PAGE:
Norway's bubble meanwhile is really in a class of its own. It has far outclassed the likewise impressive housing booms of its less oil-lubricated neighbors. Denmark is already struggling with the air coming out of its bubble, in spite of interest rates remaining near zero. There is a slight wobble visible in Sweden as well. Norway? Up and away!
Housing bubbles in socialist paradises up North. Norway's is by far the most impressive – via Mises.org.
Even more stunning is however the following chart comparing real house prices in Norway with those in the US:
Norway's real house prices compared to the US – the US housing mania looks like a fairly harmless blip by comparison – via Mises.org.
We have taken these charts from an article by Mark Thornton at Mises.org, who discussed the Oslo bubble earlier this year. Thornton notes that as of the time of writing, Norway's economic data looked so good, they almost looked too good to be true. This continues to be the case (read: the bubble is still expanding).
However, Thornton also points out where the weaknesses are likely to be found:
“We cannot know for certain that Norway is experiencing a bubble. However the reasons we suspect a bubble starts with their economy. Norway’s rosy economy is not the result of good policy, but of oil revenues that subsidize their socialist government. Norway ranks 40th on the Freedom Index, below Belgium (38) and Armenia (39), and only above countries like El Salvador (41) and Peru (42). A steep drop in oil prices would be a severe blow to their economy. However, as oil revenues are continuing to pour into the government budget and sovereign wealth fund, it makes the Norwegian economy look like a good bet.
Instead of allowing the krone to increase in value with this increase in demand, the Norwegian central bank, the Norges Bank, has instead countered with an increase of supply. They have intentionally set interest rates artificial low. The overnight deposit rate has been set at 1.5 percent since last December. They are trying to prevent the krone from appreciating in value, but their efforts have not been completely successful. Preventing this appreciation of the krone is intended to protect exporters, including their national oil company. However, it also helps pump up the housing bubble.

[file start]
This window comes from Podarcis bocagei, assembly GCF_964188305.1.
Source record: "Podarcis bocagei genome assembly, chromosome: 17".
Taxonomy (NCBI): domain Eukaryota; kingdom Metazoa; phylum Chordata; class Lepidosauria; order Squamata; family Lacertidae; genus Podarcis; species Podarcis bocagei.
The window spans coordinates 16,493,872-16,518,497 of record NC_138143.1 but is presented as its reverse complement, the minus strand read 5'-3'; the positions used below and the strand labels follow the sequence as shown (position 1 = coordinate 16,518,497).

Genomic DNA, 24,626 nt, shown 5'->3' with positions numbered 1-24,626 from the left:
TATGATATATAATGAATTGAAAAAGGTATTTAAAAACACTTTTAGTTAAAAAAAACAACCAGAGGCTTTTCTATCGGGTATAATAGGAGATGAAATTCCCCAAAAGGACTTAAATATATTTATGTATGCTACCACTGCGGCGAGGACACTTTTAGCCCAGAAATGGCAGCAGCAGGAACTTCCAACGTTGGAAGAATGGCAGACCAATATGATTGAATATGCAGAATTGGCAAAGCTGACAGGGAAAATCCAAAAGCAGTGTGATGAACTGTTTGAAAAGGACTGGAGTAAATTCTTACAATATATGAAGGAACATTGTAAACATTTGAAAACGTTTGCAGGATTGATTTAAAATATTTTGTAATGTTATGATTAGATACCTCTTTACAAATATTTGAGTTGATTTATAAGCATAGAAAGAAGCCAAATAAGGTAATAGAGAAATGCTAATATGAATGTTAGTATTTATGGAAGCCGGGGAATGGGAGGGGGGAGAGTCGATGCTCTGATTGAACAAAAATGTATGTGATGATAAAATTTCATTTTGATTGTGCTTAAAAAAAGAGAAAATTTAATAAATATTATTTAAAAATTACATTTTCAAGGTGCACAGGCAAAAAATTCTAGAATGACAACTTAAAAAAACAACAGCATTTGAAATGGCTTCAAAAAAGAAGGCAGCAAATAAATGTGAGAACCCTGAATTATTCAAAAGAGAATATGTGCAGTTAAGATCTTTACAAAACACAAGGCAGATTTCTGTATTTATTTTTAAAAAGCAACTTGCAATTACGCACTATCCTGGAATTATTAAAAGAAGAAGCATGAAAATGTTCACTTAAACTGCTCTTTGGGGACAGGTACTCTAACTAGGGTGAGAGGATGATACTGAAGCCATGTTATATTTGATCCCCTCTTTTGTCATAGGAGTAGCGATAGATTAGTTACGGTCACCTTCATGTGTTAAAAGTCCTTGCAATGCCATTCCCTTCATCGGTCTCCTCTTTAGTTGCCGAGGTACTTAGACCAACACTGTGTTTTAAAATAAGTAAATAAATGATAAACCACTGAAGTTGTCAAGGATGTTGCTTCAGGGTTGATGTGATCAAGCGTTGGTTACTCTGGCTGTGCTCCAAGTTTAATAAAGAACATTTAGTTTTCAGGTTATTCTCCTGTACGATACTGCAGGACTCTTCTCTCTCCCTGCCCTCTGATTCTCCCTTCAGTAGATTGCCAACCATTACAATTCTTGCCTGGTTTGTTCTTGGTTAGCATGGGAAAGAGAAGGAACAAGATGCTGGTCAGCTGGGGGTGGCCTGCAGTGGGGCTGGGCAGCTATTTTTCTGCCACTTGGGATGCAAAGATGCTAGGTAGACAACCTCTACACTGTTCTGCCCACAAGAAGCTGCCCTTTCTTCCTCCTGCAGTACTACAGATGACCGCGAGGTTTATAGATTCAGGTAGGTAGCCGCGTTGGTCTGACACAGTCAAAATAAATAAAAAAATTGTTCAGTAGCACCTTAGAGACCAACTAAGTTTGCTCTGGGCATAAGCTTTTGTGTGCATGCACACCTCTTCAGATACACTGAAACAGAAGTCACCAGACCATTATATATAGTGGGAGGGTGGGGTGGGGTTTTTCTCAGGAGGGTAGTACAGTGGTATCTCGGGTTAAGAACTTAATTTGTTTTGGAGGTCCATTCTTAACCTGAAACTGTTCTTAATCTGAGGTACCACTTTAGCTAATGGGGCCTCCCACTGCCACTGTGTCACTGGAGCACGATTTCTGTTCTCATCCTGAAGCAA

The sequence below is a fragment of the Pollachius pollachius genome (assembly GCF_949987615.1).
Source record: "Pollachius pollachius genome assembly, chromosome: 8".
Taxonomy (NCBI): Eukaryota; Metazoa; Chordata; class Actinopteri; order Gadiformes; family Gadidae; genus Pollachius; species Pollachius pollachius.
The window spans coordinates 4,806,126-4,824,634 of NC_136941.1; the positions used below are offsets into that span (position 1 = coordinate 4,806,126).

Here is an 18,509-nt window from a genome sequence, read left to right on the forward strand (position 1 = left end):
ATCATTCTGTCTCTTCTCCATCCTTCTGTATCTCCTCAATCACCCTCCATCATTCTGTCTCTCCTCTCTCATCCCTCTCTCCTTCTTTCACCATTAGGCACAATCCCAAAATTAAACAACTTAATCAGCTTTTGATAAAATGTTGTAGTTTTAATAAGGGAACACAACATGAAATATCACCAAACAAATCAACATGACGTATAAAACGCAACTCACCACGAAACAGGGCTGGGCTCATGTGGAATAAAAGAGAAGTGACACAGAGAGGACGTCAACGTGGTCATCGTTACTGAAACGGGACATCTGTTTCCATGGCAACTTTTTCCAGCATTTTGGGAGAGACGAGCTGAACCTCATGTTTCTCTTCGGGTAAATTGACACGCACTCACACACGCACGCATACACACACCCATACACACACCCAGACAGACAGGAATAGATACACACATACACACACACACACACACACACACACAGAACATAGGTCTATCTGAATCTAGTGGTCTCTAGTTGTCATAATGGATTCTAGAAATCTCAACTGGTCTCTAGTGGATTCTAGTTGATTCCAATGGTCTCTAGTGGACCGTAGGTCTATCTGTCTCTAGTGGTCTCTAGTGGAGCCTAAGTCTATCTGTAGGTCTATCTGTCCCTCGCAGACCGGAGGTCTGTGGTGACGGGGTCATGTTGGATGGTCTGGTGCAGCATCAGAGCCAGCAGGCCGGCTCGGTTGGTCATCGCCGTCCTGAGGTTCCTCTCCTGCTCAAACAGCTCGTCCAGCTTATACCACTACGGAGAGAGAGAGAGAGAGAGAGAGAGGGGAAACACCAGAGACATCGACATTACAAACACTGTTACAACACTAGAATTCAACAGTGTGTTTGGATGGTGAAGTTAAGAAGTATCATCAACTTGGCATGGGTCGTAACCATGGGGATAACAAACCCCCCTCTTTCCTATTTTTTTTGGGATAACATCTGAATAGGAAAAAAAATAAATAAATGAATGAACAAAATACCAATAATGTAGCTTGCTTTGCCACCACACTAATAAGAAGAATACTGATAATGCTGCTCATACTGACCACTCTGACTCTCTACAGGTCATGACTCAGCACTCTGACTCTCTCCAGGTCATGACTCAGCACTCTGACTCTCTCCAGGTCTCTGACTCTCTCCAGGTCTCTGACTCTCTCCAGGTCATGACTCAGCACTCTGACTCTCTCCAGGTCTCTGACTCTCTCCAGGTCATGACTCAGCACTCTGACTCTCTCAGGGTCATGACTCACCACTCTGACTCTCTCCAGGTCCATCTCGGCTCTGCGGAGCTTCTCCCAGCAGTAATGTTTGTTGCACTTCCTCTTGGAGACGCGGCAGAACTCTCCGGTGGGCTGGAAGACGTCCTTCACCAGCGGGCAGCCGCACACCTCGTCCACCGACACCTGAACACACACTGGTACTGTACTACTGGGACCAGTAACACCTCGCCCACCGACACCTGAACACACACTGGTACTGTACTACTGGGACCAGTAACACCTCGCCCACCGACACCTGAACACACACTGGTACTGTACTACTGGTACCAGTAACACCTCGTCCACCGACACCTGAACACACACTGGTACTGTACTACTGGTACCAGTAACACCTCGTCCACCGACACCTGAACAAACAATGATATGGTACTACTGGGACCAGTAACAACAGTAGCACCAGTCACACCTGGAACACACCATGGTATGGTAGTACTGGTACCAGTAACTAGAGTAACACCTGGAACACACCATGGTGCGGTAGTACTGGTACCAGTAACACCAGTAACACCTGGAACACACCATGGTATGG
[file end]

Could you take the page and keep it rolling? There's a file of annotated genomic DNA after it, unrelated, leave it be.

Monetary inflation, as measured by Norway's M2 measure of the money supply, has lately been running at 8%. During the economic crisis, circa 2007, it ran as high as 20%. From 2008 to the present monetary inflation has averaged about 7.5%.”
This is like Switzerland on steroids (Switzerland's central bank also pursues an extremely inflationary policy in order to keep the Swiss Franc down). Of course economists everywhere regard the actions of both the Norges Bank and the SNB as perfectly fine. After all, 'what can they do'? No-one seems to think an appreciating currency a good thing, which is utterly bizarre.
Norway not only swims in a sea of oil money – which is fine in principle, but as Thronton notes, also dangerous, as oil prices presumably won't remain high forever (and the government keeps ratcheting up its spending as though high oil prices were set in stone) – it also swims in a sea of krone currency its central bank has created ex nihilo.
Just as Dubai one day found out that trees don't grow to the sky, even if one is surrounded by oil wealth, Norway could come to learn a bitter lesson as well once its bubble bursts.
Norway's socialist prime minister Jens Stoltenberg: provider of welfare-statism financed by oil revenues (a.k.a. 'the pusher').
(Photo credit: Ramin Talie/Bloomberg)
Stoltenberg photographed from behind. Sorry, we couldn't resist.